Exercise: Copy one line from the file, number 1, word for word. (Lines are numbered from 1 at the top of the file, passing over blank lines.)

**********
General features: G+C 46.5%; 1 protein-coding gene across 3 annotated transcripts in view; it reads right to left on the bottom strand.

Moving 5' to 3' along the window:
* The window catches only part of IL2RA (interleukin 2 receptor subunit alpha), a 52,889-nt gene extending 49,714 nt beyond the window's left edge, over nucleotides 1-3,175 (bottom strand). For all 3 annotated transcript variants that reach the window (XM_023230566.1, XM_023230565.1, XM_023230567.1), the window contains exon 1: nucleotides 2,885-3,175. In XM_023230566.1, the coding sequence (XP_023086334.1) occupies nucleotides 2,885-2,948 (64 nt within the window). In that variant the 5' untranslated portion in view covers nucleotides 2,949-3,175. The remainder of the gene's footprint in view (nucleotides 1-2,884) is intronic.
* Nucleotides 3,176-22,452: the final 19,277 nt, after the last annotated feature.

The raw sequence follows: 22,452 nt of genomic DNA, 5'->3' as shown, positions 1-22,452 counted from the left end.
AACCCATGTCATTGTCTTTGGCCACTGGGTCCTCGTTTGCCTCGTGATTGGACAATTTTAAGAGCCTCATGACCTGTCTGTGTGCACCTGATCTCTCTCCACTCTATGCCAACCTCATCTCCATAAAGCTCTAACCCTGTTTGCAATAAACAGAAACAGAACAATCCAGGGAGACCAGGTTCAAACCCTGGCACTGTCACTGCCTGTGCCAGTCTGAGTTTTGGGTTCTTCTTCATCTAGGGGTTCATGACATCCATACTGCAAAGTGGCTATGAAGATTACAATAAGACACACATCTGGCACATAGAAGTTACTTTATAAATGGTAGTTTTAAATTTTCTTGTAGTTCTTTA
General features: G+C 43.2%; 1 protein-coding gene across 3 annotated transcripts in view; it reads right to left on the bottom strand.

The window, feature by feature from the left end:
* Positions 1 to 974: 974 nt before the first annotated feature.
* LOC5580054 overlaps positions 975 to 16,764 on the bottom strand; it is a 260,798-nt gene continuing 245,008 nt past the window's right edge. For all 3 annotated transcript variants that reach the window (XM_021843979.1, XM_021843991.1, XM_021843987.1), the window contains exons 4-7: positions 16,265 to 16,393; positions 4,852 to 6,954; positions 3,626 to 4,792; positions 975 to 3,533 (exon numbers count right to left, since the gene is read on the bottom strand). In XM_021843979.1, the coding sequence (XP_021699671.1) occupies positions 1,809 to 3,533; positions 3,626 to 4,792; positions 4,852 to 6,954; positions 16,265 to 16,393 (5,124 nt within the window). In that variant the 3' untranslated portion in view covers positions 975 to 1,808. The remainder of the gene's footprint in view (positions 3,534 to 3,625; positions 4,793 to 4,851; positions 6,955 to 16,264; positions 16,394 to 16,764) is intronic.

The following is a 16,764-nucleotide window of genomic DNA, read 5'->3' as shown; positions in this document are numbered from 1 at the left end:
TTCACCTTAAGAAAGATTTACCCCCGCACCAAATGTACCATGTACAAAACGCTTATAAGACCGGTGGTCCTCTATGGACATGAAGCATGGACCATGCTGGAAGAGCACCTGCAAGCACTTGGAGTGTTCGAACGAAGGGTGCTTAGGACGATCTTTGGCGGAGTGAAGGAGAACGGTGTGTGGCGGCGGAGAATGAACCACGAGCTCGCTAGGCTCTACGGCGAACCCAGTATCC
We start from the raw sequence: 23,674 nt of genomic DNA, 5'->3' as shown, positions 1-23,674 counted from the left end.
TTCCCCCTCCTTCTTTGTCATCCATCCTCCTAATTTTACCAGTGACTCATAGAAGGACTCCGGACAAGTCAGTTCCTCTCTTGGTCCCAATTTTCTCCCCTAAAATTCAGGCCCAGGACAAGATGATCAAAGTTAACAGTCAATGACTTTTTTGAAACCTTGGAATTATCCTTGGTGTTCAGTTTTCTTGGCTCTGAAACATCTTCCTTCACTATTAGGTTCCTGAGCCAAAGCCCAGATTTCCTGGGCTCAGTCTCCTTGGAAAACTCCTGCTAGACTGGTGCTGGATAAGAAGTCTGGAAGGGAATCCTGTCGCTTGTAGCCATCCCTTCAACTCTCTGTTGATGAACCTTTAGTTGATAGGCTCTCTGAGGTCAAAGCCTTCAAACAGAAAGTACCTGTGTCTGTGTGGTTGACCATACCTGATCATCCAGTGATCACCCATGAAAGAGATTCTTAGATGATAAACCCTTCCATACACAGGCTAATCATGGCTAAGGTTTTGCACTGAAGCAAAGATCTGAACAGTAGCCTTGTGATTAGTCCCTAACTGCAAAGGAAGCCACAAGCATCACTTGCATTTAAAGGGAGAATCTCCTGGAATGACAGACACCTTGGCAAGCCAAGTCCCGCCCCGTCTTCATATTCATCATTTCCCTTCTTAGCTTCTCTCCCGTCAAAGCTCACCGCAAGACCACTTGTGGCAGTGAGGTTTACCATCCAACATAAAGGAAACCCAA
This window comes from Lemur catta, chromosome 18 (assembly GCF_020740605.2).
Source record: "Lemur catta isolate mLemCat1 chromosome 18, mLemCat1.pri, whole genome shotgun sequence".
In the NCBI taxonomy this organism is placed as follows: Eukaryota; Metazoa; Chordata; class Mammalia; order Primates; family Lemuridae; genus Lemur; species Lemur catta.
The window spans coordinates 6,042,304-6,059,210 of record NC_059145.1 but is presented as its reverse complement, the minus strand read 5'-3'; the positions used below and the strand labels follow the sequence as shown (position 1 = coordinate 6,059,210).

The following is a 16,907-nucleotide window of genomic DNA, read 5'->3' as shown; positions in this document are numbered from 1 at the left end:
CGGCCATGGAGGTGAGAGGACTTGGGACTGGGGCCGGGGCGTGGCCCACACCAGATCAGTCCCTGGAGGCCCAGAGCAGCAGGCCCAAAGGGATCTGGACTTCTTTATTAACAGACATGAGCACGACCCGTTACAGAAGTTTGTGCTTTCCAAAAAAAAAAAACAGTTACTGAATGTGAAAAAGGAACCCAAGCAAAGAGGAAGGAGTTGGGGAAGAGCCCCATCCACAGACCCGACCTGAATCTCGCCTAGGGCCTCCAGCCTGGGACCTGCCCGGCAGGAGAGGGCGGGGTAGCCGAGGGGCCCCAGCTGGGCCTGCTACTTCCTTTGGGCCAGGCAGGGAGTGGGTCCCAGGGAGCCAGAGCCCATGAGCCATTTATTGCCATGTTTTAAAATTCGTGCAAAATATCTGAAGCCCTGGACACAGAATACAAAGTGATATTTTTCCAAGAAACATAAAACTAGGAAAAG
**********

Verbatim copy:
General features: G+C 46.5%; 1 protein-coding gene across 3 annotated transcripts in view; it reads right to left on the bottom strand.